Create augmented reality apps with Wikitude Android SDK and Sony’s Camera Add-on API

With the Wikitude Android SDK and Sony’s Camera Add-on API, you can easily create stunning augmented reality experiences for the Xperia™ Z1 and Xperia™ Z1 Compact. It’s entirely up to you if you want to augment your magazine, implement a game, or display geo-content in the user’s vicinity like Wikitude Places does it. Learn how to start using augmented reality in your own apps, after the jump!

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Create augmented reality apps with Wikitude Android SDK and Sony’s Camera Add-on API

Five important tips to boost your SmartWatch 2 app development [tutorial]

Following our developer tutorials on how to add SmartWatch 2 (SW2) support to the first SmartWatch (MN2) extensions and how to create a SmartWatch 2 app extension, here are some best practices for your SmartWatch 2 app development. Topics range from how much data your app extension sends to recommended resolutions to display considerations. Read these five important tips for making your app extension more compatible with the new SmartWatch 2 features and ensure that it works smoothly.

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Five important tips to boost your SmartWatch 2 app development [tutorial]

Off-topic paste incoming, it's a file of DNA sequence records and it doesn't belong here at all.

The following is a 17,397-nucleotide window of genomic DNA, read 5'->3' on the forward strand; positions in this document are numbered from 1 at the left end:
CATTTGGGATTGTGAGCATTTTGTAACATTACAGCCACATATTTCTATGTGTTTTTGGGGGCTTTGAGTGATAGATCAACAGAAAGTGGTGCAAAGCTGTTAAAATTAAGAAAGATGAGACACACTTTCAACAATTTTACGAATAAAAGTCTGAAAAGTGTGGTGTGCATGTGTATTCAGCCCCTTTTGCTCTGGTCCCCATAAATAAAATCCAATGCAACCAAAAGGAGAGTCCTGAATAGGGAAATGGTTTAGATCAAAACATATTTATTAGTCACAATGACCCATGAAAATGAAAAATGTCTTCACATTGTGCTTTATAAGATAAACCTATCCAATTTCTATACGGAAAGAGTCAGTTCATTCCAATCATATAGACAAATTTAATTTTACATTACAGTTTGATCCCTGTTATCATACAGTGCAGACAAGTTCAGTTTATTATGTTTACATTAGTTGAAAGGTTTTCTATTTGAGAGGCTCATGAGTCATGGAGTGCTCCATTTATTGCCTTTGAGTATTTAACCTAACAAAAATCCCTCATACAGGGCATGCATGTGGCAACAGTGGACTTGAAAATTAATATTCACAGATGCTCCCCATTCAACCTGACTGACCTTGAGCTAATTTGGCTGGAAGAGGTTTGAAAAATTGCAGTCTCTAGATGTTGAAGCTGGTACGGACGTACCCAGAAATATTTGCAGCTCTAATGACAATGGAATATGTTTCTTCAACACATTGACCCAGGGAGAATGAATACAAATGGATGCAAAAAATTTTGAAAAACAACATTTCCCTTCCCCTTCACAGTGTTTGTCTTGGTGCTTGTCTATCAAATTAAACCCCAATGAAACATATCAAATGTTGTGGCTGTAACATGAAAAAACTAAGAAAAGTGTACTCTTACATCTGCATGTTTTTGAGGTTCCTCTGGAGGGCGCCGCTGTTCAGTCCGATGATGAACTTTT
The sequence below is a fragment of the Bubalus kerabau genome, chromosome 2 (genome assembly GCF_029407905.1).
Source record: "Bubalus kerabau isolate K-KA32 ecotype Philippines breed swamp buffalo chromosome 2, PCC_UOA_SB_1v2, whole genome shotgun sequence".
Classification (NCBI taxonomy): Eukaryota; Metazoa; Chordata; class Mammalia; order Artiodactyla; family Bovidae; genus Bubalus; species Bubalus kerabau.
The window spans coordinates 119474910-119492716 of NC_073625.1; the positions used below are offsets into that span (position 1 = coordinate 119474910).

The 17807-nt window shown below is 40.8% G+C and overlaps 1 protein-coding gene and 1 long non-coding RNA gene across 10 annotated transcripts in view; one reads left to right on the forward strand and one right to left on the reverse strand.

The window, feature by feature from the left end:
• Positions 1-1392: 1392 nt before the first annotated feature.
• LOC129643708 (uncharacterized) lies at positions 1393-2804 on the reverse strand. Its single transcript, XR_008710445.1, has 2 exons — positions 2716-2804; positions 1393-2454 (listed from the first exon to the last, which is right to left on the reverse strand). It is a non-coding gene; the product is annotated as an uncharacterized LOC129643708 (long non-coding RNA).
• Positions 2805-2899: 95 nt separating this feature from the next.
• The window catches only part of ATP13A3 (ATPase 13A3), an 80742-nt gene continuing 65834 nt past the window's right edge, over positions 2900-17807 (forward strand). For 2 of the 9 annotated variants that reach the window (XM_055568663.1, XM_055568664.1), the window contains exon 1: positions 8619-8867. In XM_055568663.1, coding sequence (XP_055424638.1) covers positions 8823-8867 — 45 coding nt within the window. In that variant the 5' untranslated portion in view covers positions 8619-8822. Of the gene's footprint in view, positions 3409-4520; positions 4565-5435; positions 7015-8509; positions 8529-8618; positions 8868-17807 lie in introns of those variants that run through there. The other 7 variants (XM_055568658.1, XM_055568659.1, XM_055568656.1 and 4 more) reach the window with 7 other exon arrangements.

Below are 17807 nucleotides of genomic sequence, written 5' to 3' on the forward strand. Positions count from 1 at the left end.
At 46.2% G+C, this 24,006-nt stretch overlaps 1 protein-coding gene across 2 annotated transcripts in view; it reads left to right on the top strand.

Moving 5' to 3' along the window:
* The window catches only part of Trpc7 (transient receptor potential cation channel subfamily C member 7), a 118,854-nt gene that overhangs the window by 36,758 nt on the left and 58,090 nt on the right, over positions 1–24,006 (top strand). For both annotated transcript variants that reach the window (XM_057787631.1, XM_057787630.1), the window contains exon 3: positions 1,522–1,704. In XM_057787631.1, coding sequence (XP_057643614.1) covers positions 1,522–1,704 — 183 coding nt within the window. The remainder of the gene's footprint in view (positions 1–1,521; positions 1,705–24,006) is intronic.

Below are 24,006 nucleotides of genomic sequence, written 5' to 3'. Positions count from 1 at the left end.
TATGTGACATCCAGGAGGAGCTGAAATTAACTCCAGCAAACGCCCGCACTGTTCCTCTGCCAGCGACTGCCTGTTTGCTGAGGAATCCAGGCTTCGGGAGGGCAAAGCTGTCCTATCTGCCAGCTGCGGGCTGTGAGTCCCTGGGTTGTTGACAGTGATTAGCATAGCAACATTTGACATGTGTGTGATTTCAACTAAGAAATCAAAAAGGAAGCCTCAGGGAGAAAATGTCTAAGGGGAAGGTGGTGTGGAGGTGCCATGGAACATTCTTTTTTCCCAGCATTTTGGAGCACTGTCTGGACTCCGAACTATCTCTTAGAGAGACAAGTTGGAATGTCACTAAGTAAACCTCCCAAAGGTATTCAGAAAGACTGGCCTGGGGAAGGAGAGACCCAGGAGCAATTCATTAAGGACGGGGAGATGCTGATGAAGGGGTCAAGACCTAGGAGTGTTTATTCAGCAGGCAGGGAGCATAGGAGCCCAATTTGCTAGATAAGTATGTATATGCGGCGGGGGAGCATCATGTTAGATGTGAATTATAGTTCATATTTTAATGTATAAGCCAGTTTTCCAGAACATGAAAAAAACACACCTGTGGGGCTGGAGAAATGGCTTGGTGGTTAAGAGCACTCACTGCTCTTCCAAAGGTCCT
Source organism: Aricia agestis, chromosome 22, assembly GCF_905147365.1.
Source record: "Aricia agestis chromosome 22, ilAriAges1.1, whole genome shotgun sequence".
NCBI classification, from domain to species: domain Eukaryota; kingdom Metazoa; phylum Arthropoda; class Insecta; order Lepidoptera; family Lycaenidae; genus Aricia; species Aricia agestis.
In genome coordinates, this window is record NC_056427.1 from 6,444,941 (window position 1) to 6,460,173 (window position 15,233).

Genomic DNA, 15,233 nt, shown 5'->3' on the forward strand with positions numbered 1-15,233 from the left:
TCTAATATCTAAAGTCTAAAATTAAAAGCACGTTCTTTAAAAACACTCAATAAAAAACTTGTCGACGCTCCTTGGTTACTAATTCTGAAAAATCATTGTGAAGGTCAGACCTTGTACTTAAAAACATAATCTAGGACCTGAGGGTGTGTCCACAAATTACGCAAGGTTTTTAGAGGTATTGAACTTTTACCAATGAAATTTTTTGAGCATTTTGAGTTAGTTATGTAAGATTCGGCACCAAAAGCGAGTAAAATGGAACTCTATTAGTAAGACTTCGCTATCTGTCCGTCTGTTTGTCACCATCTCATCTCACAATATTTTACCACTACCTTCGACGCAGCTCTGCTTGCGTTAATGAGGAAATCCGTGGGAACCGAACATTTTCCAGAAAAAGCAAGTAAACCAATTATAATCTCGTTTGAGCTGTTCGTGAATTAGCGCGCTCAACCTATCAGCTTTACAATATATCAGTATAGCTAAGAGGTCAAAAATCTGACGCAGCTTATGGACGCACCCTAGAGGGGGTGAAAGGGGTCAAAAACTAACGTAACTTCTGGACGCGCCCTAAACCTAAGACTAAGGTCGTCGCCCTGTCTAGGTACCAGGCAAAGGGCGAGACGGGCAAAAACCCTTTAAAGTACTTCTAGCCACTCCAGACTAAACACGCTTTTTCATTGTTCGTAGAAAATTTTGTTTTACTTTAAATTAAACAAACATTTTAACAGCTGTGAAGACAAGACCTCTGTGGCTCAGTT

Five important tips to boost your SmartWatch 2 app development

We recently published some developer tutorials on how to add SmartWatch 2 (SW2) support to the first SmartWatch (MN2) extensions and how to create a SmartWatch 2 app extension. Now, we’d like to bring you additional information on best practices for your SmartWatch 2 app development, covering topics that range from how much data your app extension sends to recommended resolutions to display considerations. Keeping these five important tips in mind during your development can help minimise potential bugs, make your app extension more compatible with the new SmartWatch 2 features, and ensure overall that your SmartWatch 2 app will work smoothly.

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Five important tips to boost your SmartWatch 2 app development

Create your own BlindsView effect for your apps [tutorial + code example]

One of the unique features you’ll find with recent Xperia™ smartphones is a “blinds” effect that’s part of the lockscreen display – touch your finger anywhere on the screen, and the window shreds into horizontal blind slats. The BlindsView feature is also available on Xperia™ smartphones running the Android Jelly Bean 4.1.2 update (at the moment, Xperia™ TL). You can easily incorporate this graphical UI effect to your own standalone apps using our BlindsView tutorial from Johan Henricson, software project manager at Sony. You’ll also be able to download a separate BlindsView code example kit as part of this tutorial.

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Create your own BlindsView effect for your apps [tutorial + code example]

Use the BlindsView effect from the Xperia™ lockscreen